The older I get, the more amazed I am by everything that’s packed into our language. Let me amend that…packed into every language.
Great writers and thinkers can take a familiar word – one you and I have seen many times – and help us uncover meanings and implications we’ve never seen before. Playwright Bernard Shaw was a master at this. So was theologian Paul Tillich (I’m thinking of what he did with words like “grace,” “salvation,” and “sin.”)
Today I want to talk about a recent Washington Post advice column by Carolyn Hax that started me thinking about one of those familiar words. A woman wrote in because she was getting tired of waiting for a marriage proposal. Her beloved was a married man, they’d been together a long time, and he’d made many promises and declarations of love – but he was still legally married. The letter writer said she was thinking about giving him an ultimatum.
Here’s what Hax told her: “Ultimatums are a lousy decision-making strategy because they shift responsibility for your choices onto someone else. ‘If you [act], then I [react].'” She told the woman to take an honest look at the relationship and make a decision on her own: keep waiting, or leave.
I started thinking about a time when I too was thinking about delivering an ultimatum. It was long ago when I was committed heart-and-soul to an organization that didn’t seem to care much about me and my feelings.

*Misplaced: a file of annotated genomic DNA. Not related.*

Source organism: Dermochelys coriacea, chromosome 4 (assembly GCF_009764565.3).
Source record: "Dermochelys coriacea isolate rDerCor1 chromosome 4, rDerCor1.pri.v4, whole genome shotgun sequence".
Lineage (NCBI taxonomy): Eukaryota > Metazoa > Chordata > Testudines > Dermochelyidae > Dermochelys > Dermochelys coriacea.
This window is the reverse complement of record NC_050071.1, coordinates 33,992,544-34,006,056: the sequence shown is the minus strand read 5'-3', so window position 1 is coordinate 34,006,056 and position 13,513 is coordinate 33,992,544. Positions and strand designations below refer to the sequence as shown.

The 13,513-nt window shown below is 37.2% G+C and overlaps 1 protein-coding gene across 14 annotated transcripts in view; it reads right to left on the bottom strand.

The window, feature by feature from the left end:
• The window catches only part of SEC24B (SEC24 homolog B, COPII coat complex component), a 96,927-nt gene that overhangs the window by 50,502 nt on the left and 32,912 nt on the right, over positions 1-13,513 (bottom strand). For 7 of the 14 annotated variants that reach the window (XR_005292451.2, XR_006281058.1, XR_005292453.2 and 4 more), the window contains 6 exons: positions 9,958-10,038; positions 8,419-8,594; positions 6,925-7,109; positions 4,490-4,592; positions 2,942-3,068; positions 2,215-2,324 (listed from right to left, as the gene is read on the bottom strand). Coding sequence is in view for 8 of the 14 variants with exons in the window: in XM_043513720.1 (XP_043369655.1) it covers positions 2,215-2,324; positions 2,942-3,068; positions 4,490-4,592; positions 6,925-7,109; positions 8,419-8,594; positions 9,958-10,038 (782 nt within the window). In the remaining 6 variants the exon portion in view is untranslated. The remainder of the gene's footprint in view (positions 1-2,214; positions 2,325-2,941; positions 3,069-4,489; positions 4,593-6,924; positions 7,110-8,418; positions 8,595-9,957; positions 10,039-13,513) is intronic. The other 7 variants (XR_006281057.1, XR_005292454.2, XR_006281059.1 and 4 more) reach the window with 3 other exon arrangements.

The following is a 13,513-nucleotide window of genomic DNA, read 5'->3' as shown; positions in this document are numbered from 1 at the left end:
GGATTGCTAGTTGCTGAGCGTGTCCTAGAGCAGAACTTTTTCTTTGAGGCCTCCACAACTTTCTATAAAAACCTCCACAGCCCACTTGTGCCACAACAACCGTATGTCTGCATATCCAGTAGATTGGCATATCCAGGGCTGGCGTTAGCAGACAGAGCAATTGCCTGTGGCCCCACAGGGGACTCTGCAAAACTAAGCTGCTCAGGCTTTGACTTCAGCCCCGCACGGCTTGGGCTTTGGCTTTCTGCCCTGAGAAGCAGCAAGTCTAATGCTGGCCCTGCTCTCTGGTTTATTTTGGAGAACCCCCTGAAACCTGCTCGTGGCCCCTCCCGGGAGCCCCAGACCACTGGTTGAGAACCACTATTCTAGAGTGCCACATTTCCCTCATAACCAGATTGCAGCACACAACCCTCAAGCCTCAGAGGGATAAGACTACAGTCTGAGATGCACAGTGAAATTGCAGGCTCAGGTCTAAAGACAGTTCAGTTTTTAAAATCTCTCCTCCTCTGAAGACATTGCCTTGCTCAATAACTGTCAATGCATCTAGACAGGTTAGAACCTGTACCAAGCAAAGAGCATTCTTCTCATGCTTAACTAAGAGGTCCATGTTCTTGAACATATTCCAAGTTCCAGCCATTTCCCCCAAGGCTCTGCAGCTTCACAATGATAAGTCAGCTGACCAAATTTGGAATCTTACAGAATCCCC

I debated for a long time about laying down an either-or choice – “Fix this stuff, or I’m quitting” – and finally decided on a different route. I resigned. If they really wanted me to stay (as they’d assured me several times), the next move was up to them.
What happened next was…nothing.
It was a hard decision for me because I had a bright future with the group, despite the problems. Today, with the benefit of hindsight, I’m glad I took that step, and I also know that the person causing most of the problems was an alcoholic.
Back to ultimatums. It would have made a huge difference if I’d had Carolyn Hax standing by my shoulder to tell me that ultimatums always mean giving the final decision to the other person. I wasn’t thinking that clearly, and all I had to guide me was my gut.
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Our love of writing gives people like you and me an extraordinary opportunity to share our knowledge and experience with others. The trick – of course – is to get their attention. The more I read Carolyn Hax, the more dissatisfied I am with conventional advice columnists. Halfway through most letters I can predict what they’re going to say.
With Carolyn Hax, however, I almost never know what direction she’s going to take. If you can bring that same freshness to your own writing, you’re going to build your own loyal readership. Can you take a familiar word – airplane, Christmas, love, cat, breakfast – and bring it to life in a way your readers aren’t expecting?
Not easy to do – but a goal worth striving for!